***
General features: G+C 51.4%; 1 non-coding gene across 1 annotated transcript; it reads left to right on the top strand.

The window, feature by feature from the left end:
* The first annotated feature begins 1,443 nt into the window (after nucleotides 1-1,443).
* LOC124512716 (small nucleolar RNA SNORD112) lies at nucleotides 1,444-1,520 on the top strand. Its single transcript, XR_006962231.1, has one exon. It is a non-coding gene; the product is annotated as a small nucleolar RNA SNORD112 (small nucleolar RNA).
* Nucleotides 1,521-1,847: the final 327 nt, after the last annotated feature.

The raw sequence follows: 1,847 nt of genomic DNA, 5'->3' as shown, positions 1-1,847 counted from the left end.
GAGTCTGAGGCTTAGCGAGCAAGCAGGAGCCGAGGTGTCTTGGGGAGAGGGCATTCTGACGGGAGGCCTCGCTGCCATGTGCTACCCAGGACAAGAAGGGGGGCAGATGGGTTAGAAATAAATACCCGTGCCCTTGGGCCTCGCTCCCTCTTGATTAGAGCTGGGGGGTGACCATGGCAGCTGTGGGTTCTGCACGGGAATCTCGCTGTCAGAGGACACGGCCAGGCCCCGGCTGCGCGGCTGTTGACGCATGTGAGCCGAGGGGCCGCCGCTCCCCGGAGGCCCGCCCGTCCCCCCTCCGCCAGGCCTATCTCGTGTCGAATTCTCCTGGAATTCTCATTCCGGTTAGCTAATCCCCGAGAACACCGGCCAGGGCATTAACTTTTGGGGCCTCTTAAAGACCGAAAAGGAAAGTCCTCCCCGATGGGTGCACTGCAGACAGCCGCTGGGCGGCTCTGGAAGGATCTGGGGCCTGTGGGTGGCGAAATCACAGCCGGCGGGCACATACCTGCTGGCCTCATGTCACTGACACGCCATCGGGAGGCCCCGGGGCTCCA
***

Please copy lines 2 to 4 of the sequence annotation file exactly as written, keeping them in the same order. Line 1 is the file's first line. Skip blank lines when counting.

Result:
The window, feature by feature from the left end:
* The first annotated feature begins 1,443 nt into the window (after nucleotides 1-1,443).
* LOC124512716 (small nucleolar RNA SNORD112) lies at nucleotides 1,444-1,520 on the top strand. Its single transcript, XR_006962231.1, has one exon. It is a non-coding gene; the product is annotated as a small nucleolar RNA SNORD112 (small nucleolar RNA).